Diesel is less “liquid” and less volatile because consumption is half of what gasoline is. The stakes are lower. There’s not special “blends” of diesel depending on season.

    And no Mike, this has nothing to do with July 4. Commodities values change almost every single day. If you needed to buy Gold to power your car, you’d be dealing with the same fluctuations. If you buy stocks for your retirement, you deal with the same. You don’t grasp how it works for oil? Come on.

    Put all your tin foil hats away that repel thinking and use your noggin.

    So tiring to see that you repel that logical thinking and instead want to whine and point fingers…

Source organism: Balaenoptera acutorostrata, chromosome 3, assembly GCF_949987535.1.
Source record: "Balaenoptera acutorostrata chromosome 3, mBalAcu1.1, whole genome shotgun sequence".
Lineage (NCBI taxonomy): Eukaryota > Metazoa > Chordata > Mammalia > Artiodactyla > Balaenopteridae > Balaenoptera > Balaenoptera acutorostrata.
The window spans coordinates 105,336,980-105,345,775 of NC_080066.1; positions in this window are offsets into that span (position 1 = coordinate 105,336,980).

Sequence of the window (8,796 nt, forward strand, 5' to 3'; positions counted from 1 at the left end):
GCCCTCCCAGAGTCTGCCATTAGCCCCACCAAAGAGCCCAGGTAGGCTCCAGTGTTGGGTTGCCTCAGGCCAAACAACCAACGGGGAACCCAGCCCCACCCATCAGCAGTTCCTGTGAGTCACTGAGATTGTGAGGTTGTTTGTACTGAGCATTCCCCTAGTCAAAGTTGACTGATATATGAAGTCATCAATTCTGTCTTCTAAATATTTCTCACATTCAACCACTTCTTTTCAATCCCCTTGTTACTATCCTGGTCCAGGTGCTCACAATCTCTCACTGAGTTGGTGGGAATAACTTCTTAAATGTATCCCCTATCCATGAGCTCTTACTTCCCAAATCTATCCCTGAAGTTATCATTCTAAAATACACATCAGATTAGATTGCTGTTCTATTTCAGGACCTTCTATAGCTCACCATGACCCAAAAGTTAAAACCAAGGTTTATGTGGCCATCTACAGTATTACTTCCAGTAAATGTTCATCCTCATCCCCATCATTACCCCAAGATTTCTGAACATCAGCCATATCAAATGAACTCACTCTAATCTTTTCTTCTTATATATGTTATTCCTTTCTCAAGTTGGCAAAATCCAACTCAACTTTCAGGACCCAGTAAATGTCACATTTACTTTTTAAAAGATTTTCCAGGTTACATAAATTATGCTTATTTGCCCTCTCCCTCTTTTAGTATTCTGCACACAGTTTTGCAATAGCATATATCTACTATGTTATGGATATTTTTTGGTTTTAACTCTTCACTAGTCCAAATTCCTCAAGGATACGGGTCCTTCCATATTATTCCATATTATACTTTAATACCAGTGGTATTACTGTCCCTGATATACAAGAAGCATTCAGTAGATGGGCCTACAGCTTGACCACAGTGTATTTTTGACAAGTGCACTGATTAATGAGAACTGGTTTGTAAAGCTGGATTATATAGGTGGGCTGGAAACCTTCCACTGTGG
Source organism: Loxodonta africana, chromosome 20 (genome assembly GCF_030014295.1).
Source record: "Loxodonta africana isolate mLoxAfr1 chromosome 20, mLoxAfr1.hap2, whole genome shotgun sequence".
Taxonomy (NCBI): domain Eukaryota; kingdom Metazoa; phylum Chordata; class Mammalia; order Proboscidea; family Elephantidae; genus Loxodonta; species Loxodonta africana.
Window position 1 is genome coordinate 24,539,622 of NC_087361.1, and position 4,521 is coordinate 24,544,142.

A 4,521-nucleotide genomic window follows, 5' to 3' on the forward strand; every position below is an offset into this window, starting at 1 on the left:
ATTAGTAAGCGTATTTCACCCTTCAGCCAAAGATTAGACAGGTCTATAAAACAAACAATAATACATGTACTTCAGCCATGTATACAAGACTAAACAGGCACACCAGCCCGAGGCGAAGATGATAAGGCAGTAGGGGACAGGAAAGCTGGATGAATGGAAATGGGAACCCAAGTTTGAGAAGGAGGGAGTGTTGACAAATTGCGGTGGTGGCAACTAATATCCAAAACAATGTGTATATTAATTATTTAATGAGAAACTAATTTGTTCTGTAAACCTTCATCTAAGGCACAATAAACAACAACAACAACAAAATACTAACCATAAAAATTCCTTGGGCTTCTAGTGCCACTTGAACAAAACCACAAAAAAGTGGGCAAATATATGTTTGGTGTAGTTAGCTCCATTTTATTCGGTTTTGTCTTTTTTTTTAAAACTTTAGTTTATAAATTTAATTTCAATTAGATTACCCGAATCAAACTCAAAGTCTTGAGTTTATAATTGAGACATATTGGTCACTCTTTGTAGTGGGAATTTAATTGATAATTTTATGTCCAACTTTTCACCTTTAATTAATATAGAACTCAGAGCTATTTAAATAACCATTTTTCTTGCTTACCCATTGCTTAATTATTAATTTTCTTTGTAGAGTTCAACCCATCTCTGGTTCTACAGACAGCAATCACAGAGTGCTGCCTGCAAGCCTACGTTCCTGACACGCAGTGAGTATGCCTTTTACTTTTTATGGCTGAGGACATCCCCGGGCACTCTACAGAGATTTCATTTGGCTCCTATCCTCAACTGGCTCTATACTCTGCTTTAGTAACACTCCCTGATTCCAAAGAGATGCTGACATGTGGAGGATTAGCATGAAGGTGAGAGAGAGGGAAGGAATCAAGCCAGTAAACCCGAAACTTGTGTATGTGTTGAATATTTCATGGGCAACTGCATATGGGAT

21. I built a house in 1993 a month before a named storm hit the south, causing real lumber shortages nationwide. We had locked in prices and had the lumber delivered and were not impacted, my builder said a month or two later the cost of lumber would be up by 30%.

    This ain’t anything like it. For starters, there’s no shortages, just the “fear” of shortages and a few carefully placed tidbits of the information.

    Diesel… well, yea, but the same refining and distribution systems produce it, unless gasoline is produced by a highly complex refining process and distributed via exacting methods all the while diesel is refined by an 1800’s still and barrelled into stations…

    And there is an entire market construct dedicated to prevention of wild pricing fluctuations in the Commodities markets, it’s the futures markets. But of course those futures, options, and other machinations only serve to do the exact opposite of what they were once intended.

    It’s not tin foil conspiracy, Patrick. It’s reality. At least in the Speedway states.